UNO hosts free concert w/Icky Blossoms, M34n Str33t, Lincoln Calling continues, blue light memories (in the column)…

Category: Blog,Column — Tags: , , — @ 12:51 pm October 9, 2014
Icky Blossoms is the featured performer at tonight's free concert at UNO's Caniglia Stadium.

Icky Blossoms is the featured performer at tonight’s free concert at UNO’s Caniglia Stadium.

by Tim McMahan,

I’ve got to hand it to my ol’ alma mater. They could have gotten anyone to play tonight’s Maverick Mayhem homecoming pep rally / block party at Al Caniglia Field — former home of Maverick Football, now home to Maverick Soccer. They wisely chose Icky Blossoms.

So here’s your chance to not only see the Icky’s for free and (probably) hear some of the new material off their forthcoming sophomore effort on Saddle Creek Records, but to also check out the remodeled stadium and even grab some dinner (according to the invite, local food trucks will be on the scene).

Also on the bill is hip-hop royalty M34n Str33t and DJ Kethro. Like I said, it’s all free and starts at 6 p.m.

I don’t remember the university doing this sort of thing when I went to UNO. Sure, there was a homecoming pep rally somewhere, but cool bands never played. All we ever got was those lame UNO “parties” at the ol’ Warehouse in Council Bluffs, now long burned down…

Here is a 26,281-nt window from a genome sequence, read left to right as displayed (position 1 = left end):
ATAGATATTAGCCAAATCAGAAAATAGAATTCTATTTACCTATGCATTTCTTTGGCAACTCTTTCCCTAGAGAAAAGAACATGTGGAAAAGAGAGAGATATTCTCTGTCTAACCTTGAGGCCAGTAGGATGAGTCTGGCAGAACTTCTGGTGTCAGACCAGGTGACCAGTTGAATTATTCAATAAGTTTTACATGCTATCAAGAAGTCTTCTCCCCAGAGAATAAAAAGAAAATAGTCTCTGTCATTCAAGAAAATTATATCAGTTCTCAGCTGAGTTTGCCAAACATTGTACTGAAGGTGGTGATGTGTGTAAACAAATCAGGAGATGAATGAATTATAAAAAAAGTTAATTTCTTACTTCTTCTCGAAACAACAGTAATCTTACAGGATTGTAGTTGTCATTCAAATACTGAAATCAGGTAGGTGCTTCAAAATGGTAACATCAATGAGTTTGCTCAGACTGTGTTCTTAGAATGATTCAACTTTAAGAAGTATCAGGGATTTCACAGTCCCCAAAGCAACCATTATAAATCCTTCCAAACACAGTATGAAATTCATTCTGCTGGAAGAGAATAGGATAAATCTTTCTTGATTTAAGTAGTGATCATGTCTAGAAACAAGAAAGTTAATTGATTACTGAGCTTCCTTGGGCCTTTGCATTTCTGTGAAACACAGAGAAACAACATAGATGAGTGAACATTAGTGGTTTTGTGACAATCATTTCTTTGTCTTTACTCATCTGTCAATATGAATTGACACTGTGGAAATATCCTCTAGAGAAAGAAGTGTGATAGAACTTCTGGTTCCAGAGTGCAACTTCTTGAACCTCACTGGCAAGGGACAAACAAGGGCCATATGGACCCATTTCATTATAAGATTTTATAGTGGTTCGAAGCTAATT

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Lincoln Calling continues tonight in… Lincoln. Check out the full lineup at (And hey, White Mystery plays at Duffy’s!).

I guess ol’ Pearl Jam is playing in Lincoln tonight. You think ol’ Eddie and the crew will hang around after the show and check out some LC action? Wouldn’t that be a kick in the head…

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In this week’s column, memories of life working at Kmart as yet another local discounter goes down victim of the Walmart-ization of America. You can read it in this week’s issue of The Reader or online right here.

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Over the Edge: As the blue light fades

by Tim McMahan

We headed out to Kmart Saturday after I read via The Reader‘s Facebook page that the store was closing.

First thing I noticed after bracing my way through the crowd headed the other direction with armloads of stuffed white poly bags was the gray tape stripe on the floor. It split in two directions, one toward Health & Beauty, the other toward Apparel.